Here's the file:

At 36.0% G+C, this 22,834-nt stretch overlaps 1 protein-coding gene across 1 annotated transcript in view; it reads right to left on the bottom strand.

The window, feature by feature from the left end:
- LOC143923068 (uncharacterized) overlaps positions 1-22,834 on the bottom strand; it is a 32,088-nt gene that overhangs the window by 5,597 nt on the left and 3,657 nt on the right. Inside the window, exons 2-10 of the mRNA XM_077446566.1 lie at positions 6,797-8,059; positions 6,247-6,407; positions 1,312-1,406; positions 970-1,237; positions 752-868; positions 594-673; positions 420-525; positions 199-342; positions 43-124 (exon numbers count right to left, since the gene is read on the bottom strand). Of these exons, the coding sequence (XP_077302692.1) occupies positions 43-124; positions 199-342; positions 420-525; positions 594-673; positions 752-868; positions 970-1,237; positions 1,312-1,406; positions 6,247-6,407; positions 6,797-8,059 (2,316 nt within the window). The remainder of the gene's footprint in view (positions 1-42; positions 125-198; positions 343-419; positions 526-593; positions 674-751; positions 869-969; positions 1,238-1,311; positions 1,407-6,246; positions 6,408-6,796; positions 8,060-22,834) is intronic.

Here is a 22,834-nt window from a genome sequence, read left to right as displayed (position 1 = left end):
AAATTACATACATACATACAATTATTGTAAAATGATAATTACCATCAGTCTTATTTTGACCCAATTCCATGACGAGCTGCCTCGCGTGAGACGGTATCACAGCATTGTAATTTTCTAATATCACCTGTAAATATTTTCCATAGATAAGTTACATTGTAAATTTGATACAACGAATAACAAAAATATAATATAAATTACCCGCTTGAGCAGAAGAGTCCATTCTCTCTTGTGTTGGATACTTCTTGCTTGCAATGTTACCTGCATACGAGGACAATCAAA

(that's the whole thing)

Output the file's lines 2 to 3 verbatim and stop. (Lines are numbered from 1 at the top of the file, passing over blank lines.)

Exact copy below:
The window, feature by feature from the left end:
- LOC143923068 (uncharacterized) overlaps positions 1-22,834 on the bottom strand; it is a 32,088-nt gene that overhangs the window by 5,597 nt on the left and 3,657 nt on the right. Inside the window, exons 2-10 of the mRNA XM_077446566.1 lie at positions 6,797-8,059; positions 6,247-6,407; positions 1,312-1,406; positions 970-1,237; positions 752-868; positions 594-673; positions 420-525; positions 199-342; positions 43-124 (exon numbers count right to left, since the gene is read on the bottom strand). Of these exons, the coding sequence (XP_077302692.1) occupies positions 43-124; positions 199-342; positions 420-525; positions 594-673; positions 752-868; positions 970-1,237; positions 1,312-1,406; positions 6,247-6,407; positions 6,797-8,059 (2,316 nt within the window). The remainder of the gene's footprint in view (positions 1-42; positions 125-198; positions 343-419; positions 526-593; positions 674-751; positions 869-969; positions 1,238-1,311; positions 1,407-6,246; positions 6,408-6,796; positions 8,060-22,834) is intronic.